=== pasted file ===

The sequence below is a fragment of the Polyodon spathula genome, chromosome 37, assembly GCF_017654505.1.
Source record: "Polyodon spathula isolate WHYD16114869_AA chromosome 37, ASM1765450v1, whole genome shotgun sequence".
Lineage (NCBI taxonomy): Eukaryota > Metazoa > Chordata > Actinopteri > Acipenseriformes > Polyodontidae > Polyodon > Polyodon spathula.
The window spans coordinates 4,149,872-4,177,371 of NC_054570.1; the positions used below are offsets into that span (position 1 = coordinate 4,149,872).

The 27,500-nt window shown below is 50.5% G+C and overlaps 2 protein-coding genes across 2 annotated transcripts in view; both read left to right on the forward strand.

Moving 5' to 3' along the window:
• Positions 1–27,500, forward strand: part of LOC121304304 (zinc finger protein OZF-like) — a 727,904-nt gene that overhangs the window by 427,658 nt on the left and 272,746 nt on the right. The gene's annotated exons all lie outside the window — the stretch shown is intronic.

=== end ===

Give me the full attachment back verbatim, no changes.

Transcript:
The sequence below is a fragment of the Polyodon spathula genome, chromosome 37, assembly GCF_017654505.1.
Source record: "Polyodon spathula isolate WHYD16114869_AA chromosome 37, ASM1765450v1, whole genome shotgun sequence".
Lineage (NCBI taxonomy): Eukaryota > Metazoa > Chordata > Actinopteri > Acipenseriformes > Polyodontidae > Polyodon > Polyodon spathula.
The window spans coordinates 4,149,872-4,177,371 of NC_054570.1; the positions used below are offsets into that span (position 1 = coordinate 4,149,872).

The 27,500-nt window shown below is 50.5% G+C and overlaps 2 protein-coding genes across 2 annotated transcripts in view; both read left to right on the forward strand.

Moving 5' to 3' along the window:
• Positions 1–27,500, forward strand: part of LOC121304304 (zinc finger protein OZF-like) — a 727,904-nt gene that overhangs the window by 427,658 nt on the left and 272,746 nt on the right. The gene's annotated exons all lie outside the window — the stretch shown is intronic.